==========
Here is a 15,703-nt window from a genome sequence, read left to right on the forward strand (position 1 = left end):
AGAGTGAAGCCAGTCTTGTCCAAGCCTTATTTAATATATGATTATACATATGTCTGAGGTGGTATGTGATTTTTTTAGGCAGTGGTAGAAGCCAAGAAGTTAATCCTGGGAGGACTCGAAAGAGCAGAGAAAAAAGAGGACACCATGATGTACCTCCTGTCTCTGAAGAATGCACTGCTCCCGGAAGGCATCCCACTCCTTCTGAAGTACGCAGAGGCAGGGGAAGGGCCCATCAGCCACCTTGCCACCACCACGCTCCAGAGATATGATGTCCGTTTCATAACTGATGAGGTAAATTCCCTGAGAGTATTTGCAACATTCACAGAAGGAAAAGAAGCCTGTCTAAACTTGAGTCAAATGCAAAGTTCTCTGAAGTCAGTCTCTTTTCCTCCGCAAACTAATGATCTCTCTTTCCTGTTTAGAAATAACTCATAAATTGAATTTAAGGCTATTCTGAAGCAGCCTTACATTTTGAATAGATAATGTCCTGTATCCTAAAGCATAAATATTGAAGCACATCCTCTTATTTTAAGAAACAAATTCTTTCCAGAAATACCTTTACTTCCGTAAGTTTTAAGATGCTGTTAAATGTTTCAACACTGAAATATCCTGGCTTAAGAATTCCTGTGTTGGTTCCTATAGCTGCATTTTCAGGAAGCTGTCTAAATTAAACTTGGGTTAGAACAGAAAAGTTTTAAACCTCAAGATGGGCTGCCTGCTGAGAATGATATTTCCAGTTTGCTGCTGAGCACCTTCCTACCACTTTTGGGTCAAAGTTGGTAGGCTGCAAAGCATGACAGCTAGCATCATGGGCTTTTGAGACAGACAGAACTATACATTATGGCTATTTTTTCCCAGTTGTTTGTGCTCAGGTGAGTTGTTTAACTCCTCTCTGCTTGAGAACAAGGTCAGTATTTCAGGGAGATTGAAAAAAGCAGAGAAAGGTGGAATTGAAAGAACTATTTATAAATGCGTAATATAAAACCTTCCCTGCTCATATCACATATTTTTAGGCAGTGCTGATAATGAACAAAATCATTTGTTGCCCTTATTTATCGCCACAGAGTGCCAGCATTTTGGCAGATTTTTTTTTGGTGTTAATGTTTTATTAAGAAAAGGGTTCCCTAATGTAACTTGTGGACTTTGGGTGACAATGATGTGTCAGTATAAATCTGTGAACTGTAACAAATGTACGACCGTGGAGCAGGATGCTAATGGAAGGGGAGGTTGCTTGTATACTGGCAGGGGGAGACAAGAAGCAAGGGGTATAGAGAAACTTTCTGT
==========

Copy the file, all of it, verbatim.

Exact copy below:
Here is a 15,703-nt window from a genome sequence, read left to right on the forward strand (position 1 = left end):
AGAGTGAAGCCAGTCTTGTCCAAGCCTTATTTAATATATGATTATACATATGTCTGAGGTGGTATGTGATTTTTTTAGGCAGTGGTAGAAGCCAAGAAGTTAATCCTGGGAGGACTCGAAAGAGCAGAGAAAAAAGAGGACACCATGATGTACCTCCTGTCTCTGAAGAATGCACTGCTCCCGGAAGGCATCCCACTCCTTCTGAAGTACGCAGAGGCAGGGGAAGGGCCCATCAGCCACCTTGCCACCACCACGCTCCAGAGATATGATGTCCGTTTCATAACTGATGAGGTAAATTCCCTGAGAGTATTTGCAACATTCACAGAAGGAAAAGAAGCCTGTCTAAACTTGAGTCAAATGCAAAGTTCTCTGAAGTCAGTCTCTTTTCCTCCGCAAACTAATGATCTCTCTTTCCTGTTTAGAAATAACTCATAAATTGAATTTAAGGCTATTCTGAAGCAGCCTTACATTTTGAATAGATAATGTCCTGTATCCTAAAGCATAAATATTGAAGCACATCCTCTTATTTTAAGAAACAAATTCTTTCCAGAAATACCTTTACTTCCGTAAGTTTTAAGATGCTGTTAAATGTTTCAACACTGAAATATCCTGGCTTAAGAATTCCTGTGTTGGTTCCTATAGCTGCATTTTCAGGAAGCTGTCTAAATTAAACTTGGGTTAGAACAGAAAAGTTTTAAACCTCAAGATGGGCTGCCTGCTGAGAATGATATTTCCAGTTTGCTGCTGAGCACCTTCCTACCACTTTTGGGTCAAAGTTGGTAGGCTGCAAAGCATGACAGCTAGCATCATGGGCTTTTGAGACAGACAGAACTATACATTATGGCTATTTTTTCCCAGTTGTTTGTGCTCAGGTGAGTTGTTTAACTCCTCTCTGCTTGAGAACAAGGTCAGTATTTCAGGGAGATTGAAAAAAGCAGAGAAAGGTGGAATTGAAAGAACTATTTATAAATGCGTAATATAAAACCTTCCCTGCTCATATCACATATTTTTAGGCAGTGCTGATAATGAACAAAATCATTTGTTGCCCTTATTTATCGCCACAGAGTGCCAGCATTTTGGCAGATTTTTTTTTGGTGTTAATGTTTTATTAAGAAAAGGGTTCCCTAATGTAACTTGTGGACTTTGGGTGACAATGATGTGTCAGTATAAATCTGTGAACTGTAACAAATGTACGACCGTGGAGCAGGATGCTAATGGAAGGGGAGGTTGCTTGTATACTGGCAGGGGGAGACAAGAAGCAAGGGGTATAGAGAAACTTTCTGT